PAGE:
Studies predicting how global warming will harm the Earth continue to be produced. But the reports are about as innocuous as gnats to the Senate Republicans, who successfully blocked passage of any significant climate-change legislation.
A new report from the National Resources Defense Council concludes that a third of all the counties in the contiguous United States will face water shortages by 2050 as a result of global warming. Among the 400 highest-risk counties, eight are in Pennsylvania, including Philadelphia, and seven in New Jersey.
Guess that doesn’t matter to those who fought the climate bill. After all, that’s 40 years away, and some of them don’t believe in global warming anyway.
To be sure, the climate bill had faults. To garner support, the bill, crafted by Sens. John Kerry (D., Mass.) and Joe Lieberman (I., Conn.) was stuffed with goodies sought by the opposition to mitigate its impact on the fossil-fuel industries. But the biggest piece of candy turned rancid.
President Obama’s calculation that he could win GOP votes by agreeing to expand offshore drilling was dashed to smithereens by the Deepwater Horizon disaster. The April 20 oil-rig explosion killed 11 people, polluted the Gulf of Mexico, and has endangered the livelihoods of thousands.
Senate Republican Leader Mitch McConnell (R., Ky.) and others argue that America can’t walk away from offshore drilling just because of the tragedy. That’s a hard sell for some, but it has support among folks in hard-hit coastal towns urging an end to the job-killing moratorium on drilling.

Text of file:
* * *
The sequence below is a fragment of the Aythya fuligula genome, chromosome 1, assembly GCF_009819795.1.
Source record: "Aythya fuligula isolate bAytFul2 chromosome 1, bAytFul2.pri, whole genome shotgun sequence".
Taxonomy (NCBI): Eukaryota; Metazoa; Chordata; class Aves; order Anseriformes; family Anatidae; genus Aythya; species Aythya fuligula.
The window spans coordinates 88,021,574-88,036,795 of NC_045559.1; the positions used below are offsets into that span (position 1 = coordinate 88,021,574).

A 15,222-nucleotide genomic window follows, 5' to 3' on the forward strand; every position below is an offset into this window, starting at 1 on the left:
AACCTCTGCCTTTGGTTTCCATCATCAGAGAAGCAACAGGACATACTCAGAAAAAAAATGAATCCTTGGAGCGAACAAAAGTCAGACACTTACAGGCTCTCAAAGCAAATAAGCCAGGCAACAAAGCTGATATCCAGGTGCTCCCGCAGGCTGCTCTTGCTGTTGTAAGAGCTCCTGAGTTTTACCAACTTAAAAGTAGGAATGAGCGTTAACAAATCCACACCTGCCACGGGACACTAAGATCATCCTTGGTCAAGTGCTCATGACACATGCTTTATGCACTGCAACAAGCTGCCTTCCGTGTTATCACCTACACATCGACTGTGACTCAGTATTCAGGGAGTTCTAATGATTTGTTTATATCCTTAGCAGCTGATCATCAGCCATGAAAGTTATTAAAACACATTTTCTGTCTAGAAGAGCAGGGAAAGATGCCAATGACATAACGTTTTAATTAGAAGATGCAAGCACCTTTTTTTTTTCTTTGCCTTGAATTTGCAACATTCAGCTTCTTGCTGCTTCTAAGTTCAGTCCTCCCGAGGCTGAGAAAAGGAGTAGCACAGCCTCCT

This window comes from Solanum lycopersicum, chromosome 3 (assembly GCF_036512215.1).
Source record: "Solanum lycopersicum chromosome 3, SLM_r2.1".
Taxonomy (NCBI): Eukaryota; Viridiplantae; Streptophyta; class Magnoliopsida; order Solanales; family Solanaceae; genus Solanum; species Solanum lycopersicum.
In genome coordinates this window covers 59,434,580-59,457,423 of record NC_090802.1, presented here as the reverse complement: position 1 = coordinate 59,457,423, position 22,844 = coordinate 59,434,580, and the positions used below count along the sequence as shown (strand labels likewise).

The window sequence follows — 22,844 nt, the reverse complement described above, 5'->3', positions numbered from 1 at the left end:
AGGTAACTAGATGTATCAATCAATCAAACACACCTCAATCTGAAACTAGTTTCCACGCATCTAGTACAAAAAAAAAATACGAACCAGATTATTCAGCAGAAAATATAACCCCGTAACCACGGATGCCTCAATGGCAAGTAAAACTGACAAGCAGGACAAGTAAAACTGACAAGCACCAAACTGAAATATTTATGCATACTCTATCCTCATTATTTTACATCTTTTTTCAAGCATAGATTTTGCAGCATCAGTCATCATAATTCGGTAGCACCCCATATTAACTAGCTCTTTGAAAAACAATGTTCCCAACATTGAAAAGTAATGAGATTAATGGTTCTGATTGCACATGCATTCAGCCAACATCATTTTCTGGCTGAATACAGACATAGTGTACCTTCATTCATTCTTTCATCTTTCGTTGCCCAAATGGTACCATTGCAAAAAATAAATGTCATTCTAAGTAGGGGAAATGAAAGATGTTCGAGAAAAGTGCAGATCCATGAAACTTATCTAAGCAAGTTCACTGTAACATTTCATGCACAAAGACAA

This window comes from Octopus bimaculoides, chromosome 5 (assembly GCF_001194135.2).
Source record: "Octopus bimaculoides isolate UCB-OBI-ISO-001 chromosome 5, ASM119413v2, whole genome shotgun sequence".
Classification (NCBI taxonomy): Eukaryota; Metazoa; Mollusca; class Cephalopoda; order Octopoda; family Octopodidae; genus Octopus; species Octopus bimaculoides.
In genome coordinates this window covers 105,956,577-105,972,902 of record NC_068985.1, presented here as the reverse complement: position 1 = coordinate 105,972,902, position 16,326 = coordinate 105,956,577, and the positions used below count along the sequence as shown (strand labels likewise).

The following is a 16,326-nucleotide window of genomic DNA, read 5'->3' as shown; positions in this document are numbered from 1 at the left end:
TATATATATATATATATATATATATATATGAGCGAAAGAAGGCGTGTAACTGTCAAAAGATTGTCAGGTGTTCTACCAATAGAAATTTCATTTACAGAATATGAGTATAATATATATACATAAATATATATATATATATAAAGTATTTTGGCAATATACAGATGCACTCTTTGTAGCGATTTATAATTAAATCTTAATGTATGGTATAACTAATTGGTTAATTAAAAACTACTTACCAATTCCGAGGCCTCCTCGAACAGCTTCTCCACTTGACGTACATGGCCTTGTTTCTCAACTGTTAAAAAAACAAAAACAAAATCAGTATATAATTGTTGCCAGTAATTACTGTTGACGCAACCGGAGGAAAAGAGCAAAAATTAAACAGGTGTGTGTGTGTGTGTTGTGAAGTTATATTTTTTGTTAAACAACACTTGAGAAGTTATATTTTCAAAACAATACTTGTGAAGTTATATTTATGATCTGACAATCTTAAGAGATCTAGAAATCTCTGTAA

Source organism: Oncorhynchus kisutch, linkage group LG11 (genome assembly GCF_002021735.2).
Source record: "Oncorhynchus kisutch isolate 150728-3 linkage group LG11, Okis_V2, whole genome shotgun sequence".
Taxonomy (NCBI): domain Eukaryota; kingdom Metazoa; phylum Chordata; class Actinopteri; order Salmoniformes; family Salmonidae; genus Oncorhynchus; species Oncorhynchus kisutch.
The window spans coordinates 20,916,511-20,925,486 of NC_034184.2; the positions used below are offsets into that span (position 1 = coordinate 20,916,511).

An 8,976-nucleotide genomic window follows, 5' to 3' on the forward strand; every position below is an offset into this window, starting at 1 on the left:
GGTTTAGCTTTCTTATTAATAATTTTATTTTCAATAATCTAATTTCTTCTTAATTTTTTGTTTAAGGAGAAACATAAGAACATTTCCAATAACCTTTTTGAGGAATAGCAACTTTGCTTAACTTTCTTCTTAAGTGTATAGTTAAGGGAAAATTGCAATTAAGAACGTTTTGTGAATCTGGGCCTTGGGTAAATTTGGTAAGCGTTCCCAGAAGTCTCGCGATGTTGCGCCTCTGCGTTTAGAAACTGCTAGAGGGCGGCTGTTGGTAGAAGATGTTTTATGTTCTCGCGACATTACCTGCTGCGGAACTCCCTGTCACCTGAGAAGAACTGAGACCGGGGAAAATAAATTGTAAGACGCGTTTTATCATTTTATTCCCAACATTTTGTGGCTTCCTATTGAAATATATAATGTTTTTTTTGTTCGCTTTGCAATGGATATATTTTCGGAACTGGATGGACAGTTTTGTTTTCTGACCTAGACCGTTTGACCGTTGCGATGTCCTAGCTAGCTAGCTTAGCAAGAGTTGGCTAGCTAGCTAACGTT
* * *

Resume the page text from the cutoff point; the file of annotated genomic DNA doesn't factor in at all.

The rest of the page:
Lifting the moratorium, though, won’t mean an expansion of drilling anytime soon. There’s still uncertainty over whether the oil leaking into the Gulf has been stopped. In the meantime, Senate Democrats are pushing a more modest climate bill defining BP’s liability for the spill and tightening energy-efficiency standards.
Missing will be the controversial plan to reduce carbon emissions through a cap-and-trade program. The House narrowly passed cap-and-trade in June, with eight Republicans voting for it. But the Senate never voted on its bill, which means House Republicans who voted yes have nothing to show for braving to cross the aisle.
Does that mean there will never be a cap on carbon emissions? Never may be too strong, but it is difficult to envision when such restrictions would be imposed. Recent articles report Canada, France, and Japan are also having trouble passing cap-and-trade plans. U.S. leadership would help.
As the impacts of climate change become more certain, the public will demand action. Right now, people are more concerned about the jobs that could be lost if industries are forced to drastically reduce emissions. People aren’t focused on how global warming will create water shortages that may make it hard for their grandchildren to grow food.